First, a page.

Perhaps, after making series of such complaints during yearly budget defence sessions to either the Senate Committee on Public Accounts or that of the House of Representatives without required solutions from the government, the current Auditor-General (Adolphus Aghughu), added the complaints to the 2019 Audit Report submitted to the Clerk to the National Assembly, Ojo Olatunde Amos for onward delivery to both chambers of the National Assembly.
The Auditor-General who said what is to be investigated by relevant committees of both chambers of the National Assembly as far as the 2019 Audit report is concerned, are queries raised against management of some MDAs over N4.973 trillion unsubstantiated balances observed; cried out on series of incapacitations facing the office in carrying out its operations on yearly basis.
His words: “You will recall that on the 25th of March this year, Audit of Consolidated Financial Statement of the Federal Government for the 2018 was submitted to this office for the required investigation of queries raised in it by the National Assembly.
“Just five months after, we are here again to make submission of the 2019 Audit Report as well as bring to the notice of National Assembly again, obstacles crippling effective and efficient auditing of Consolidated Financial Statements of the Federal Government on yearly basis as made available by the Office of Accountant General of the Federation ( OAGF).
“One of such obstacles is the absence of Federal Audit Service Law which is a big challenge as far as effective and efficient public sector auditing are concerned.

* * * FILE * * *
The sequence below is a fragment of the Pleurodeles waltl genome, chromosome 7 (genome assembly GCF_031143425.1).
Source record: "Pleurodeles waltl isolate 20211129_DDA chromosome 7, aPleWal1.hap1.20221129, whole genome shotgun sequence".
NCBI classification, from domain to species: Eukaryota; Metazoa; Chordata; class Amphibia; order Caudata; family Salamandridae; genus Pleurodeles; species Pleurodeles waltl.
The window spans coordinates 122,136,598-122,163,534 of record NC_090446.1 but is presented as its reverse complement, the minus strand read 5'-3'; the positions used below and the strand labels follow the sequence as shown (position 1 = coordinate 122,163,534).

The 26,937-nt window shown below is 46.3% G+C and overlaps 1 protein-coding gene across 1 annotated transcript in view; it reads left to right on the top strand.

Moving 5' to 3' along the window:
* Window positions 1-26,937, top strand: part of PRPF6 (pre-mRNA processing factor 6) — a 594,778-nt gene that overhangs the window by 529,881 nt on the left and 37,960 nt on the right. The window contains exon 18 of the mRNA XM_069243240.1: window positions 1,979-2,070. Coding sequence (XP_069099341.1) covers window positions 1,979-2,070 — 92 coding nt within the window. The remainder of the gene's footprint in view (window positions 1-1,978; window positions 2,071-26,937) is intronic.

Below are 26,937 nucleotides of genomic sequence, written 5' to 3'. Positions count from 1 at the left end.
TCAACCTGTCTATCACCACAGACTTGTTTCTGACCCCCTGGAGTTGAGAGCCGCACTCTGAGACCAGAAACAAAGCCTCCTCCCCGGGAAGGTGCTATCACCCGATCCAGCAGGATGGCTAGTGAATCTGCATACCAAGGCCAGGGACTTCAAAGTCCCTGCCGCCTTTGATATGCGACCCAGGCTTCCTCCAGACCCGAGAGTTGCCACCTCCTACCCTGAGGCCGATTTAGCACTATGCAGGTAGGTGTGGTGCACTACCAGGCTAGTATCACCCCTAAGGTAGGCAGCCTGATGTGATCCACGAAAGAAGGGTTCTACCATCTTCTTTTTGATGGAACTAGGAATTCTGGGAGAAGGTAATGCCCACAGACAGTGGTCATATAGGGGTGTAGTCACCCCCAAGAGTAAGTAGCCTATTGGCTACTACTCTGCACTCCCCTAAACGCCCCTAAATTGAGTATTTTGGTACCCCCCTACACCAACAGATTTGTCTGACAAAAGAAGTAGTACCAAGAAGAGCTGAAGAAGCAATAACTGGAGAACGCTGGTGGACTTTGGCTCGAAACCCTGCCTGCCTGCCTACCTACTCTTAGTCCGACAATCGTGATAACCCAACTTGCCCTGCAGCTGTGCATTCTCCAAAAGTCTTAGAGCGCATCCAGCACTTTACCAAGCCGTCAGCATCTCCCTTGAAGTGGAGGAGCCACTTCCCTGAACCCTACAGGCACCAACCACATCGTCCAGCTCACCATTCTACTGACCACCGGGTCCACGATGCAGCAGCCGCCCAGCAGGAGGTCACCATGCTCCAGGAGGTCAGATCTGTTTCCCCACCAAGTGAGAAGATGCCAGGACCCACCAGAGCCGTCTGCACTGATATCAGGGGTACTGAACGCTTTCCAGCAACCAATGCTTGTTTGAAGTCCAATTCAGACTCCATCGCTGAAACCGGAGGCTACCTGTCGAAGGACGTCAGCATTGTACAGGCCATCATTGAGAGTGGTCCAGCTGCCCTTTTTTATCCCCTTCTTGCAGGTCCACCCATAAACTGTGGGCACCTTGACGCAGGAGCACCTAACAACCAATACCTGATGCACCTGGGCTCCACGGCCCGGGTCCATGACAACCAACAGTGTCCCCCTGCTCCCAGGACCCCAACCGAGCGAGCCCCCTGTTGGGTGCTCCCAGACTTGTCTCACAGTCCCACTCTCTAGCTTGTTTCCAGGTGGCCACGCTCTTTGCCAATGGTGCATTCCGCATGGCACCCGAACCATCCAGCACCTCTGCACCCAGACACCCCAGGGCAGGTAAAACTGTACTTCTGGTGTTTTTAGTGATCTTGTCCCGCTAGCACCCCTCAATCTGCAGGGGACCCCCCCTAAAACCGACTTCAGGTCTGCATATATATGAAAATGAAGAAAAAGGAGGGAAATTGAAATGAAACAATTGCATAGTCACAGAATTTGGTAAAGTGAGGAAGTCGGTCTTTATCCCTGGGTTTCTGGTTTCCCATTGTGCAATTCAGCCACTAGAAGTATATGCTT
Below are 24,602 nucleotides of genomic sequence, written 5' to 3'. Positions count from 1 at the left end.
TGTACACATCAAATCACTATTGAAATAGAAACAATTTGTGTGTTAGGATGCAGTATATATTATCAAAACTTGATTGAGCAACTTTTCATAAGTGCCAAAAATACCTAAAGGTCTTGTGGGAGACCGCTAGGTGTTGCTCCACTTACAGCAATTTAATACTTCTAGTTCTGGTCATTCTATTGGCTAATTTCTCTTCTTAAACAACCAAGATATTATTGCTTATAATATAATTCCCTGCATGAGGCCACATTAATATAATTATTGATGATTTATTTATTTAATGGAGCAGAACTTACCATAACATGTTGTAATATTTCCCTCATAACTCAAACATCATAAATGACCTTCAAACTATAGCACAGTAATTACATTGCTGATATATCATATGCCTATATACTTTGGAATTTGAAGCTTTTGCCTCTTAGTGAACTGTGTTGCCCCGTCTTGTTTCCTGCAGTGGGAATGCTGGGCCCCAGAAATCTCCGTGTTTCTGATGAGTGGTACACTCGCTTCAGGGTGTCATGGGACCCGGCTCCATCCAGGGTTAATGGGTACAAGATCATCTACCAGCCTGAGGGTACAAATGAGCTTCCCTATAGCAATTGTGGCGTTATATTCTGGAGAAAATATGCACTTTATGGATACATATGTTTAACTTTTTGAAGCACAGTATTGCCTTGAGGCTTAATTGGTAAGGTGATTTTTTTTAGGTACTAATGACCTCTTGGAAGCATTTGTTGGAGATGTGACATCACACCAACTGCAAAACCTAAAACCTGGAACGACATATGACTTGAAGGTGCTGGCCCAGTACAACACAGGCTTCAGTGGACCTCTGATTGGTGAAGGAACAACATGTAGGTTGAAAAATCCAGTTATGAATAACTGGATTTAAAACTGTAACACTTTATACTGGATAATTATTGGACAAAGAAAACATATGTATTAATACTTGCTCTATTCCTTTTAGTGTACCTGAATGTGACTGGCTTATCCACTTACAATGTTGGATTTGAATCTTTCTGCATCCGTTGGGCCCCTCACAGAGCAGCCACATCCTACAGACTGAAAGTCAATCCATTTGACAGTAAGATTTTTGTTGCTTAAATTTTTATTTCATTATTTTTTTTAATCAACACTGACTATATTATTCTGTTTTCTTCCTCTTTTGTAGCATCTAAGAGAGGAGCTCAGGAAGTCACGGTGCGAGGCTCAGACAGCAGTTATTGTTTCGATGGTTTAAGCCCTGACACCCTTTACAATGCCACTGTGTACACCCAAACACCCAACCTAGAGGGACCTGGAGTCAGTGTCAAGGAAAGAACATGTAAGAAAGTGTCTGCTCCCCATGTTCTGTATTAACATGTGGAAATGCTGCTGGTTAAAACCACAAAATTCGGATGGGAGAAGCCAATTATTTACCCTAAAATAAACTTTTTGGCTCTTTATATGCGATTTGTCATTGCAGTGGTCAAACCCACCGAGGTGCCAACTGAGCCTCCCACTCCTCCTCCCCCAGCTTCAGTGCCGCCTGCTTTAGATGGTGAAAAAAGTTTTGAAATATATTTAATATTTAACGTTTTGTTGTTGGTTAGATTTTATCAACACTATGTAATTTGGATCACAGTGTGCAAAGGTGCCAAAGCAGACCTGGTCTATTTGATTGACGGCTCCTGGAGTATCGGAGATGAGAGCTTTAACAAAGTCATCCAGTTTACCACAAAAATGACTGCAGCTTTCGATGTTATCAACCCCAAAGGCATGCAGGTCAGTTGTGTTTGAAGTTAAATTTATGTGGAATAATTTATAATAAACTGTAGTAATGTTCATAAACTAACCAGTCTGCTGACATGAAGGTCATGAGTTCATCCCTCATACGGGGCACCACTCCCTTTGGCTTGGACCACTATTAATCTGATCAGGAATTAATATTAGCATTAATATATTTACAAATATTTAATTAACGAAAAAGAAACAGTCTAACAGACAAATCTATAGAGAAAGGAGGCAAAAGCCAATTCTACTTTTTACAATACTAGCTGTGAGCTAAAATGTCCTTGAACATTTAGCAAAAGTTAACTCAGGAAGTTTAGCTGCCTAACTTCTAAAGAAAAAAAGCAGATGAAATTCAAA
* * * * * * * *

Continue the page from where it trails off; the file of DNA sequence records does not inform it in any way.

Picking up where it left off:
“This is a law that is needed as basis of fiscal sustainability. Absence of it at the federal level is very worrisome going by the fact that some of the states of the Federation have the required law in place.
“Another problem incapacitating optimal functionality of our mandate as far as thorough and appropriate auditing of financial statements of the MDAs are concerned, is gross underfunding which is telling much on our efficiency.
“For example, the office is understaffed but there is no money for recruitment.
“Imagine many of our state offices , having just two or three staff. Auditing is done by a team not by an individual .
“Accommodation is also part of the problem, as our staff in Lagos are about to be evicted from their office due to litigations.
“These are aside problem of insecurity, seriously affecting our scope of coverage.”
Possible way out
Expectedly, the CNA in his remarks after the lamentations of the Auditor General, assured of solutions to the problems tabled, by saying, “Your complaints are very germane. They will surely be conveyed to the appropriate quarters that will surely do the needful on them because the people heading the quarters have listening ears “.
Aside understaffing, most of the other problems listed, are within the legislative coverage of the National Assembly for the required solutions.
But would the National Assembly address the problems as regards absence of required laws and gross underfunding of the Office of the Auditor General for the Federation on resumption from its long recess next month, moreso, coinciding with the time for processing of the 2022 National budget?
Time will definitely tell.